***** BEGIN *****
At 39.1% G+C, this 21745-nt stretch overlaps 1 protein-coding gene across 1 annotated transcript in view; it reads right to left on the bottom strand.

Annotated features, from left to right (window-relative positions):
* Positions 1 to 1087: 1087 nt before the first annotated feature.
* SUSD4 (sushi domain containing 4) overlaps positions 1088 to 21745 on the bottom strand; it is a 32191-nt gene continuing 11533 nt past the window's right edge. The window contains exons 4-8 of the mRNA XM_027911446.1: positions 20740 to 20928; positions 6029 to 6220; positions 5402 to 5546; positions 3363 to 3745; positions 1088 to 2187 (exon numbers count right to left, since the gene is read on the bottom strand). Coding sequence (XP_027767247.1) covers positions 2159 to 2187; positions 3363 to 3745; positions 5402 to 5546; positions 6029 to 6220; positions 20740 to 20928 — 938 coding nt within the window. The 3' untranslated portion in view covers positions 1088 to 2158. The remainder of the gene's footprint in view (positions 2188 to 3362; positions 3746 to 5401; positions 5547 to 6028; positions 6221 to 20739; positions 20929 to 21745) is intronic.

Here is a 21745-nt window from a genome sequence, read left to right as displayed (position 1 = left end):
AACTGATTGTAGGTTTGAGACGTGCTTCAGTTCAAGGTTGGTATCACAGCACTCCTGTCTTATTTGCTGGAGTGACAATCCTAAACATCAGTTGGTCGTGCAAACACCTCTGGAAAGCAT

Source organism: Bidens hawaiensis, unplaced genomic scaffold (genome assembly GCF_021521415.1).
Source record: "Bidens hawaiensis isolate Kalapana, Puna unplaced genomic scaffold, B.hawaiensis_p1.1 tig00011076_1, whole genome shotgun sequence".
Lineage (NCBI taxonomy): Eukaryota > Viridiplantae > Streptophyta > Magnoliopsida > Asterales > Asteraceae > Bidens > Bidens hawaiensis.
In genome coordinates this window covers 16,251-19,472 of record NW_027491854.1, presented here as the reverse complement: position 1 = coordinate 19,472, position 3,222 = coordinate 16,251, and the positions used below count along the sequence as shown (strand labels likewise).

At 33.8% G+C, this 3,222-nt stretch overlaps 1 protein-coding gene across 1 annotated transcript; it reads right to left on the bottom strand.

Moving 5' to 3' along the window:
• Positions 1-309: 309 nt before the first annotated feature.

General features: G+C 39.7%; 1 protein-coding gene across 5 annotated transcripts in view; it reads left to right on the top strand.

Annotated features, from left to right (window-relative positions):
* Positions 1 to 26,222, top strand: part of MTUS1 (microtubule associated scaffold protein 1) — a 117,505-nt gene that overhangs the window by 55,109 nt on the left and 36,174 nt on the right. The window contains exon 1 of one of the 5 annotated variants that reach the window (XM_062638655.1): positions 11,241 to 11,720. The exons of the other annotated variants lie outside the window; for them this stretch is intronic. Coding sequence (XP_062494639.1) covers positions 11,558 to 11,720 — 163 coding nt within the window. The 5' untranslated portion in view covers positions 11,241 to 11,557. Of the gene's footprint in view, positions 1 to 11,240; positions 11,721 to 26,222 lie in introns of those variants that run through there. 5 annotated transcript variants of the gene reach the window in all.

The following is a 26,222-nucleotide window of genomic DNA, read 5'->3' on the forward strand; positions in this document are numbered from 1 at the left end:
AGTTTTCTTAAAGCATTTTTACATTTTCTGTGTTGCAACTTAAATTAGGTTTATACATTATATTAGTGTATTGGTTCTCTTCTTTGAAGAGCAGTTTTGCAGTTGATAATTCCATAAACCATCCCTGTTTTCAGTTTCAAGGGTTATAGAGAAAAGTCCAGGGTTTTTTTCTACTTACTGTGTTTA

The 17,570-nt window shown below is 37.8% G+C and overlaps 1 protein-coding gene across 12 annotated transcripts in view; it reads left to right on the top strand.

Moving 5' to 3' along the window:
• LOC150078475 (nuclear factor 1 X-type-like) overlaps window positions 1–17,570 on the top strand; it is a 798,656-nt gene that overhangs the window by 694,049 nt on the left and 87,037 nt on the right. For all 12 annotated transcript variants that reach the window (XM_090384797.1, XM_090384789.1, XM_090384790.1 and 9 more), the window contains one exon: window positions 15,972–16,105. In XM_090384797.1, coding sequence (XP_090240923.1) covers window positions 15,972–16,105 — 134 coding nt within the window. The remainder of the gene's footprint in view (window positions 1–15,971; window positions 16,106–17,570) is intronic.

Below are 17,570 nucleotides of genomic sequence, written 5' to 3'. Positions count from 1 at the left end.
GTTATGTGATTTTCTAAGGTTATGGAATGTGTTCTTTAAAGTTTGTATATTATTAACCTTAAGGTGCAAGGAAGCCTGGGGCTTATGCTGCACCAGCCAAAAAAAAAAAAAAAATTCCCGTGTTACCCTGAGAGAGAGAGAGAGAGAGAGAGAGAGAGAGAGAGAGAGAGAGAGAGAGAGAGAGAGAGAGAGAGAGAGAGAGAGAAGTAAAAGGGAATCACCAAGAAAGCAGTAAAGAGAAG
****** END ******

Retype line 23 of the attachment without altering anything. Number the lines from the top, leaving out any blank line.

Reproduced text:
GTTATGTGATTTTCTAAGGTTATGGAATGTGTTCTTTAAAGTTTGTATATTATTAACCTTAAGGTGCAAGGAAGCCTGGGGCTTATGCTGCACCAGCCAAAAAAAAAAAAAAAATTCCCGTGTTACCCTGAGAGAGAGAGAGAGAGAGAGAGAGAGAGAGAGAGAGAGAGAGAGAGAGAGAGAGAGAGAGAGAGAGAGAGAGAGAAGTAAAAGGGAATCACCAAGAAAGCAGTAAAGAGAAG